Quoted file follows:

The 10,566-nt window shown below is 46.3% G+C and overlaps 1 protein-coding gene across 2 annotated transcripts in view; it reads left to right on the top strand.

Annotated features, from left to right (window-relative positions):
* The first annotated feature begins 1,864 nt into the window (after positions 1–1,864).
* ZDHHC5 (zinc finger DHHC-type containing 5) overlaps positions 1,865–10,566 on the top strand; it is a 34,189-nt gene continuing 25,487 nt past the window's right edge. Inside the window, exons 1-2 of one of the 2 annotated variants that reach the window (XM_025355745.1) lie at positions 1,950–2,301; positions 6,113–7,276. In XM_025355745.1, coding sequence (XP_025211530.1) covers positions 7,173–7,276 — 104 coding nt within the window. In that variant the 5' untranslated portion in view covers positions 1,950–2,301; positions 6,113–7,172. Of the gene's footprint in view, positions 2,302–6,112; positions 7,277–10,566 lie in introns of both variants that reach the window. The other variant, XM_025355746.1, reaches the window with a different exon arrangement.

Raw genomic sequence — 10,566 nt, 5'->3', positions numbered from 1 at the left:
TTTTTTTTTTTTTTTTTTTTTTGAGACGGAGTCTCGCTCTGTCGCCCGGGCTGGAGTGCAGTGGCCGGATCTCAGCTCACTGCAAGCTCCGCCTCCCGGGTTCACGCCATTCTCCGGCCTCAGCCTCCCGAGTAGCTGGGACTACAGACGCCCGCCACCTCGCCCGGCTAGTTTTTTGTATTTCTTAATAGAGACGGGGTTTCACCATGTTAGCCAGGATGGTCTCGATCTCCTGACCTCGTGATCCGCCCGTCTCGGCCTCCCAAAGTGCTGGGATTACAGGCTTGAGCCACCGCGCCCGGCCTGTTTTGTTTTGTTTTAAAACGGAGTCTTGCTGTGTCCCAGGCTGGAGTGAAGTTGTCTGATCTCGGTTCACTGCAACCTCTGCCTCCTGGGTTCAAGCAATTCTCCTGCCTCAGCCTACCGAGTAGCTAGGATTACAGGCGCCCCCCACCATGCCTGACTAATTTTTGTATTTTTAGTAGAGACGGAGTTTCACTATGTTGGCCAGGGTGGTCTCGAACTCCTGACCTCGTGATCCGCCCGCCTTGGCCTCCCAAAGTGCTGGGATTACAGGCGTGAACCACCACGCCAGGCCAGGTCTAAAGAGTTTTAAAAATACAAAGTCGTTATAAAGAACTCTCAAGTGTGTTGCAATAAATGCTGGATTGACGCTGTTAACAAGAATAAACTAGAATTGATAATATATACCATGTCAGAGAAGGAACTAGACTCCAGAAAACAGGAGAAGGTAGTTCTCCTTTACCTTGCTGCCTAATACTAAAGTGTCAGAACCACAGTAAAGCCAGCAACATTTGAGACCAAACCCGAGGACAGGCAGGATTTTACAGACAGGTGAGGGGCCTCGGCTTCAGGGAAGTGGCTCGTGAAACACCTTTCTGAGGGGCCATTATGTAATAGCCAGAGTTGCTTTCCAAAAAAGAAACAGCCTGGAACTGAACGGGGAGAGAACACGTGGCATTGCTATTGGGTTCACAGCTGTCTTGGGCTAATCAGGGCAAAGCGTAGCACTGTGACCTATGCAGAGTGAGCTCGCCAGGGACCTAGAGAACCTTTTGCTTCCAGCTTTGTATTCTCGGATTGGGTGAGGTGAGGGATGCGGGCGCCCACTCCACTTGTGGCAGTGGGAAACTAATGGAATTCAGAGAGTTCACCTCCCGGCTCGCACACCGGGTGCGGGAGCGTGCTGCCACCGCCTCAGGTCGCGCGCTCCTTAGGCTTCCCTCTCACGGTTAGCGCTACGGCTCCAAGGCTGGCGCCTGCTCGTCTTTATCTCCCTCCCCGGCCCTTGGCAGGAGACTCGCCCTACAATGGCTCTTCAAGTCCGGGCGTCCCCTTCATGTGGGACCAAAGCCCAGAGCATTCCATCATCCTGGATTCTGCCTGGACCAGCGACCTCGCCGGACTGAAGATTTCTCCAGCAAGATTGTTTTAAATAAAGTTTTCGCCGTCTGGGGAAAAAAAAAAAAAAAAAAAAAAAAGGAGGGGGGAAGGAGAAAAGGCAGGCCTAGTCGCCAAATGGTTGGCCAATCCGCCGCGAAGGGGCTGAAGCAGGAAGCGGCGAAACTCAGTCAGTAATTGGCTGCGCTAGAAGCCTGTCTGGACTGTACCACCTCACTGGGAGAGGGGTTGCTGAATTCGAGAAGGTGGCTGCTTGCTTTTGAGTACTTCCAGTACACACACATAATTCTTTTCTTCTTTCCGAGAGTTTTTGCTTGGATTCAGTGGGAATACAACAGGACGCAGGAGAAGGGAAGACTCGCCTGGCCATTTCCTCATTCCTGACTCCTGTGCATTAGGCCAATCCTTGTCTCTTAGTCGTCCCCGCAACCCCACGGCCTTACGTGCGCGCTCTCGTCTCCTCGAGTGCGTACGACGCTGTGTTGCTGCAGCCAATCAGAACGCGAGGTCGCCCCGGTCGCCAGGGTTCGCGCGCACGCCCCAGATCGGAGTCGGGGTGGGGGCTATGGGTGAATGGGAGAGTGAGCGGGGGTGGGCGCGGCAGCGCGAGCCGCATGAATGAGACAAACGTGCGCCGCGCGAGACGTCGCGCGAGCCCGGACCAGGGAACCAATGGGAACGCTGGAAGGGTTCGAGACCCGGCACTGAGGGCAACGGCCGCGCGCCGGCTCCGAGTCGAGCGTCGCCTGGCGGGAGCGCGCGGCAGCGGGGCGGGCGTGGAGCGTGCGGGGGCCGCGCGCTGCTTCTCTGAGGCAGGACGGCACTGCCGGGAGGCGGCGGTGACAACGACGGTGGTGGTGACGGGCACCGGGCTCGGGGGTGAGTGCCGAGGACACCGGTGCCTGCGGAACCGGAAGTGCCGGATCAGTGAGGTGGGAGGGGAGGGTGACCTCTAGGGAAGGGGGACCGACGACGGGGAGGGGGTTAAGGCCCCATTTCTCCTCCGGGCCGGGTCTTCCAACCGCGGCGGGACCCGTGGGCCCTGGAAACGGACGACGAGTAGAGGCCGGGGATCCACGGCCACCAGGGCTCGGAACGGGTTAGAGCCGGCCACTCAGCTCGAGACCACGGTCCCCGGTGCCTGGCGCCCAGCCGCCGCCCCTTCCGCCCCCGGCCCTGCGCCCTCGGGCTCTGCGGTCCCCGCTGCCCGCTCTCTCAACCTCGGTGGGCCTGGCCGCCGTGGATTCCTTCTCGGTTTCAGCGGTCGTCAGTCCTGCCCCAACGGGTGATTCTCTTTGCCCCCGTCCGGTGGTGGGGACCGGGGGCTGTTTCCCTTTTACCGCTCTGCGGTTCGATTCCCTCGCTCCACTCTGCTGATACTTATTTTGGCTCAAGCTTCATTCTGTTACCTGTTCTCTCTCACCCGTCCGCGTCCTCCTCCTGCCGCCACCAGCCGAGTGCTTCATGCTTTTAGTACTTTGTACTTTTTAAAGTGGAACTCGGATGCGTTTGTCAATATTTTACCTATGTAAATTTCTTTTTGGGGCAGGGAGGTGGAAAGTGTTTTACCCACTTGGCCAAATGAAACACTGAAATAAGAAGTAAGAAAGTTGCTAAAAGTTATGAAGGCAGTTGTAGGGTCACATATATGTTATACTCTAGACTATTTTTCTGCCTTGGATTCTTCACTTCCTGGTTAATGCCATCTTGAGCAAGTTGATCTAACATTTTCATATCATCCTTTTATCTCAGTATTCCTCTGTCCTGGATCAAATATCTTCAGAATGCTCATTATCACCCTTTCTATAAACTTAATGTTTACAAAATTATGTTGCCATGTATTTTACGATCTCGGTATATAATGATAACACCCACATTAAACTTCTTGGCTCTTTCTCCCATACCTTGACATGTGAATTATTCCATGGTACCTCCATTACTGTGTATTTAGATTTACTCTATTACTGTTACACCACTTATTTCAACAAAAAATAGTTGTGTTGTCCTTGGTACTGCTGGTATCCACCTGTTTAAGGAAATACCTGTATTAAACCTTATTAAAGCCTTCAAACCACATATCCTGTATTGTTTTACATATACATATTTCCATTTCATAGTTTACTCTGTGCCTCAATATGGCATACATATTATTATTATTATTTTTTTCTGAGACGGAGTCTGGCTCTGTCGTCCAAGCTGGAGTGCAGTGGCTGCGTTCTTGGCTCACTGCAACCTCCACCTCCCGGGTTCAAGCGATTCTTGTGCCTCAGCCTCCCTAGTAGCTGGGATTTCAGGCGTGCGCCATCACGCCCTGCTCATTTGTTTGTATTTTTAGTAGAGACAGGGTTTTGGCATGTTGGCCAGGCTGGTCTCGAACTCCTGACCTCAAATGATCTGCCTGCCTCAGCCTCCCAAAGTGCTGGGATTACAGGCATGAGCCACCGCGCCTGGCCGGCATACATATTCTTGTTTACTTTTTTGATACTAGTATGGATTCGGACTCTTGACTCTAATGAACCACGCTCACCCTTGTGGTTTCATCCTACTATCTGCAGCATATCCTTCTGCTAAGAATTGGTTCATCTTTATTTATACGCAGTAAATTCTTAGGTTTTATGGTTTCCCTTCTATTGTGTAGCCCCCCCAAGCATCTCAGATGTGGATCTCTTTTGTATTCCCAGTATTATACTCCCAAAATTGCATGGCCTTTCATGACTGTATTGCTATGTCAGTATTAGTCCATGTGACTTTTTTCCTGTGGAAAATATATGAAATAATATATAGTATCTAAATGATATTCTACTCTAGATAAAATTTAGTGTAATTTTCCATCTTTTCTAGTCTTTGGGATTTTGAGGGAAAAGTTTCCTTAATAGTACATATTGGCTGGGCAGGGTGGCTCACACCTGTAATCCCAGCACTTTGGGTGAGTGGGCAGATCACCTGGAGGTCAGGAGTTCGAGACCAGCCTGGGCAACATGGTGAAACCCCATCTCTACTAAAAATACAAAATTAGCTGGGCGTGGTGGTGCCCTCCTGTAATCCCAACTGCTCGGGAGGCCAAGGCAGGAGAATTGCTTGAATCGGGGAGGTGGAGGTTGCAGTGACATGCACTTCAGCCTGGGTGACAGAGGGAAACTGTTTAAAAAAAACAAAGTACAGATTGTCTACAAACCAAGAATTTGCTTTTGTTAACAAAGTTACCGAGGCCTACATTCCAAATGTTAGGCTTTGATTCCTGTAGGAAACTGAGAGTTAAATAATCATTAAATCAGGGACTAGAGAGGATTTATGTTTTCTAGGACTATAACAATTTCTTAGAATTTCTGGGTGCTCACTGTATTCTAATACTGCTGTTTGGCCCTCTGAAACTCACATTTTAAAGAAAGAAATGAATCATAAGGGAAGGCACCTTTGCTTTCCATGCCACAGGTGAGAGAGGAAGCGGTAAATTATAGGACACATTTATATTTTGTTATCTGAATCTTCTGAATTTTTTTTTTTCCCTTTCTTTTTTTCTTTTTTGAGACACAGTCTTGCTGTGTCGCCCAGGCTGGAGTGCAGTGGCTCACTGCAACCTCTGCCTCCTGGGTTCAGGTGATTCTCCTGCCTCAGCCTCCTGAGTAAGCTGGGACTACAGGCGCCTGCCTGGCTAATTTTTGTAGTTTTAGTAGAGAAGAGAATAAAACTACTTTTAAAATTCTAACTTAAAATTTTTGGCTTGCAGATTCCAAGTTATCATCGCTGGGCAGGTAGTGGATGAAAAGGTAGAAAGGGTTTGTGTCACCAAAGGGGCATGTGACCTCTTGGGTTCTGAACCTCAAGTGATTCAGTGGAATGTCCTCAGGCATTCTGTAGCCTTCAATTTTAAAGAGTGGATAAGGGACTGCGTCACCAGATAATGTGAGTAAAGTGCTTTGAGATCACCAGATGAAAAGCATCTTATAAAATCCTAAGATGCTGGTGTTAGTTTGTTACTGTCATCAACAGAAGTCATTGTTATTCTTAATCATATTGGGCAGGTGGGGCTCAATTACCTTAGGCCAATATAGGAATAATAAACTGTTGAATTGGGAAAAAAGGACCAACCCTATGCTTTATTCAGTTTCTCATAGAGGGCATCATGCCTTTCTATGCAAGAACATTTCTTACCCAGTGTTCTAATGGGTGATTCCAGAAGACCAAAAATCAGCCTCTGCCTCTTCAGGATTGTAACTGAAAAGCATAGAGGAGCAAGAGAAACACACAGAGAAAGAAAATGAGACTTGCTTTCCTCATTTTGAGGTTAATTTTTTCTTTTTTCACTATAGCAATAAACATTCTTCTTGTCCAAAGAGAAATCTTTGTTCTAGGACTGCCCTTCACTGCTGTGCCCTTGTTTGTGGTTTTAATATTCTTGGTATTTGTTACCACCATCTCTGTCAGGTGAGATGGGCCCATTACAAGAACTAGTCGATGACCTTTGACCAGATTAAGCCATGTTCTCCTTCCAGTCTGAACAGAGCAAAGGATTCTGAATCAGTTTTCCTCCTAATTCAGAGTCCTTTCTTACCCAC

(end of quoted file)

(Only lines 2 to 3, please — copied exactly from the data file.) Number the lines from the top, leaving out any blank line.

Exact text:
Annotated features, from left to right (window-relative positions):
* The first annotated feature begins 1,864 nt into the window (after positions 1–1,864).